This post is part of a learning series exploring good practice, examples, or new applications of MSD.
We’ve been accused of being dogmatic zealots in pursuit of sustainable development at scale. So what, as a wise person once said? For the logophiles out there, how did we get from ‘zeal’, with its warm and fuzzy meaning of ‘great energy or enthusiasm connected with something that you feel strongly about’, to doughnut-wielding zealots? Arguably for those working to improve lives and livelihoods, shouldn’t we all have great energy and enthusiasm to work towards lasting impact? As systems approaches continue to spread and frameworks to define and describe systems and changes proliferate, let’s remember to ‘keep the zeal and keep it real.’ Our ABC blog series this year has tried to do just that – to balance the ambitious optimism to do better with the art of the possible – by sharing insights from our own twenty-five years of experience and complemented by a dozen generous collaborators.
‘Keep the zeal’ – an ambition to do better
A heady combination of energy and enthusiasm alone will of course not result in more inclusive economies and societies. This series started with a nod to one of MSD’s key advocates and architects, Alan Gibson, and how his zeal for doing better shaped the evolution of the field. Zeal for doing better is a thread woven throughout this series. From Jake Lomax digging deep into the doughnut habits of practitioners to Rachel Shah’s guidance on diagnosing and influencing social norms, we are all better placed to avoid stale doughnuts whilst understanding the social norms of stale doughnut consumption. In financial services, Joanna Ledgerwood and Mayada El-Zoghbi challenged current thinking on inclusiveness – for whom [thanks, Joanna] and so what? [yaaaas, Mayada] And recently, Tim Stewart schooled us on the progress and prospects of MSD to target the ultra-poor, and Justin van Rhyn summarised recent thinking on systems approaches to the ‘next big thing’, youth unemployment.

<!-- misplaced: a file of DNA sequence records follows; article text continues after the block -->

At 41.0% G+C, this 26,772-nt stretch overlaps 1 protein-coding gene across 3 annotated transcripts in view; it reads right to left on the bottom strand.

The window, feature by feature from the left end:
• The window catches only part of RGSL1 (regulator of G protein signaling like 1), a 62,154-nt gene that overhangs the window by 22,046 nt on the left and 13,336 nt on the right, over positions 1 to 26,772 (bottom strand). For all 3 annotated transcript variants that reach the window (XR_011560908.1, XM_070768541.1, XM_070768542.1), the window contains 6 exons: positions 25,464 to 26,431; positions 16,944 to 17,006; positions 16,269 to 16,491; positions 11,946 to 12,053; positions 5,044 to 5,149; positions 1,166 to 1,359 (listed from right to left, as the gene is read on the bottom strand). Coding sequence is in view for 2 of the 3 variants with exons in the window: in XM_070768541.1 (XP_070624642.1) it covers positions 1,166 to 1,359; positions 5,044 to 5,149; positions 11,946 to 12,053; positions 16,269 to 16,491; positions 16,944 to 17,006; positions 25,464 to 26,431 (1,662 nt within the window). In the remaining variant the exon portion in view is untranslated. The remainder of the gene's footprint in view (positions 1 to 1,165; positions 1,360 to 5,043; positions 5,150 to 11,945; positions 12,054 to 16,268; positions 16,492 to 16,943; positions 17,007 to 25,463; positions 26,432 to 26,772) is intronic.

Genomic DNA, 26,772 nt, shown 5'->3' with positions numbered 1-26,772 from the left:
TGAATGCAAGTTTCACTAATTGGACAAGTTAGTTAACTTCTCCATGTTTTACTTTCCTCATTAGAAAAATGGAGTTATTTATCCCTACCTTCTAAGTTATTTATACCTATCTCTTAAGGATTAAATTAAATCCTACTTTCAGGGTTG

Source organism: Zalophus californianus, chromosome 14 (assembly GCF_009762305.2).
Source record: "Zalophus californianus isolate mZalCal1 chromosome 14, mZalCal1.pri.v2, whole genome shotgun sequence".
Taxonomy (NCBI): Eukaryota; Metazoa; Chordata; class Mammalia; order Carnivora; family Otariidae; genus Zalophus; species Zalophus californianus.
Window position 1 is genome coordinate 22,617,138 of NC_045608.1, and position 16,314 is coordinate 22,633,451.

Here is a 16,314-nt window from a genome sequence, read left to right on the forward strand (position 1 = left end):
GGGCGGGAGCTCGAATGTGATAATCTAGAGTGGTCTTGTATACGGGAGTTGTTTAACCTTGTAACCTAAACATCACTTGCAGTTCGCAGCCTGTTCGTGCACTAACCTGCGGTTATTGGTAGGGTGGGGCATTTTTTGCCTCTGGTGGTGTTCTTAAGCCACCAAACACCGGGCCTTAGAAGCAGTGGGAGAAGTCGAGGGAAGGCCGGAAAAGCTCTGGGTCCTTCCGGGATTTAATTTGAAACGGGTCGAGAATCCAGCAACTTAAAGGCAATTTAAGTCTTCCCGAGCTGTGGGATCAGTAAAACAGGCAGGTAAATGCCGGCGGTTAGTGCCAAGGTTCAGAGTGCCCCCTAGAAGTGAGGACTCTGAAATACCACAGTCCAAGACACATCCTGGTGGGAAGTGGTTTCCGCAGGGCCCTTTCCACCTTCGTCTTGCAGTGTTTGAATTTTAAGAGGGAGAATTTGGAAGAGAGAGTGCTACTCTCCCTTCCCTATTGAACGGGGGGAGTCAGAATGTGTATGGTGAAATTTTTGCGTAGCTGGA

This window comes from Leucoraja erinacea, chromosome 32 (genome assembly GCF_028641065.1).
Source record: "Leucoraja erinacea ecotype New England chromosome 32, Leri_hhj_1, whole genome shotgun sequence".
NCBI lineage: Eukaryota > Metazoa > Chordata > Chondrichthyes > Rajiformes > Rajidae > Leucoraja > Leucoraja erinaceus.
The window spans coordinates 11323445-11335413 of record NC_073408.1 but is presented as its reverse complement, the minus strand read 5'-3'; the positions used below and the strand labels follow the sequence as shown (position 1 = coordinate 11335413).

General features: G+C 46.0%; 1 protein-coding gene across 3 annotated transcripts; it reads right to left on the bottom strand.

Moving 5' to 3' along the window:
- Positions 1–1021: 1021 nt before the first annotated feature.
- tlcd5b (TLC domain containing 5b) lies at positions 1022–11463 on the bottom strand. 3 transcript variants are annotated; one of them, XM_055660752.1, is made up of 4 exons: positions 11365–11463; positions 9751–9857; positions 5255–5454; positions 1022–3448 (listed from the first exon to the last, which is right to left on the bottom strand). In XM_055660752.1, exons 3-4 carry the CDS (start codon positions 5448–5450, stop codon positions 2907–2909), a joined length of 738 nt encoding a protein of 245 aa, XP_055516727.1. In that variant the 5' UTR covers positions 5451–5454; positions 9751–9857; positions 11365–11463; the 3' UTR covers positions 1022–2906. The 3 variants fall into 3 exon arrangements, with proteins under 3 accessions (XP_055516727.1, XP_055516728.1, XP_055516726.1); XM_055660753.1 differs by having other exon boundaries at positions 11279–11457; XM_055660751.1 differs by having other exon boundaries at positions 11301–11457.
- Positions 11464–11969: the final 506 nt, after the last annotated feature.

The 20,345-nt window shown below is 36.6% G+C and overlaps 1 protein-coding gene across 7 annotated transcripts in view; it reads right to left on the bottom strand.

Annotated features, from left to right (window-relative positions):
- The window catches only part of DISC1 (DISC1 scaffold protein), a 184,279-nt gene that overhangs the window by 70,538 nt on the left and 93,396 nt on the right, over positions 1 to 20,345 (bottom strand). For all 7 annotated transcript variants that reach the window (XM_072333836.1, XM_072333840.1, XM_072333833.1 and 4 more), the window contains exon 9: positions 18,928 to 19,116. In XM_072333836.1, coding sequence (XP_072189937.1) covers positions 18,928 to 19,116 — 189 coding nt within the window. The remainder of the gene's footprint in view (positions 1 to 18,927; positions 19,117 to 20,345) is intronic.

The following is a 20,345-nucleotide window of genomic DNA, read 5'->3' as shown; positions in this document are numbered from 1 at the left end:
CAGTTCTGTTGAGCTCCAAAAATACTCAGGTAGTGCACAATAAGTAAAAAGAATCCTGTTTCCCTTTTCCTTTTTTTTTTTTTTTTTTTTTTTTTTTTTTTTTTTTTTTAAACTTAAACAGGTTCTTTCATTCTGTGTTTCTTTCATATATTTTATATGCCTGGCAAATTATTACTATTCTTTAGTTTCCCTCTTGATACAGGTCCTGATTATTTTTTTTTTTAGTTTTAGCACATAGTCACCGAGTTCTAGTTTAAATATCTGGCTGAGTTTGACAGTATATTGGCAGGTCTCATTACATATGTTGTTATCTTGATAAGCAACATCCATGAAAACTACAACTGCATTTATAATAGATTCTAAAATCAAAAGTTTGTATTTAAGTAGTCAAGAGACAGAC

But keep it real – grounded in the art of the possible
Youth unemployment, women’s economic empowerment, and mitigating climate change are gargantuan tasks. Often donor programmes have limited time and funding to influence, so we need to check our ‘zeality’ with some reality. Co-conspirators and collaborators graced us with their hard-won insights along the alphabetical journey. From Sarah Barlow’s real talk on challenge funds to Razik Fazle and Sadia Ahmed’s reflections on structuring and managing partnerships, to Julian Hamilton-Peach’s maneouverist manifesto, documenting and sharing ‘what works’ in facilitating inclusive development benefits us all. And ‘what works’ is often dependent on who is doing it. Here, Dan Nippard confessed his project management mistakes in the spirit of continual improvement and Paul Keogh’s treatise on teams is a must-read for any manager out there. When it comes down to it, people make the difference. Are you the X-factor?
As we embark on a new stage in our own organisational development, we remain committed to inclusive sustainable development at scale with new colleagues and partners. Call that zeal if you like. But as Jim Tomecko put it, it’s just good development.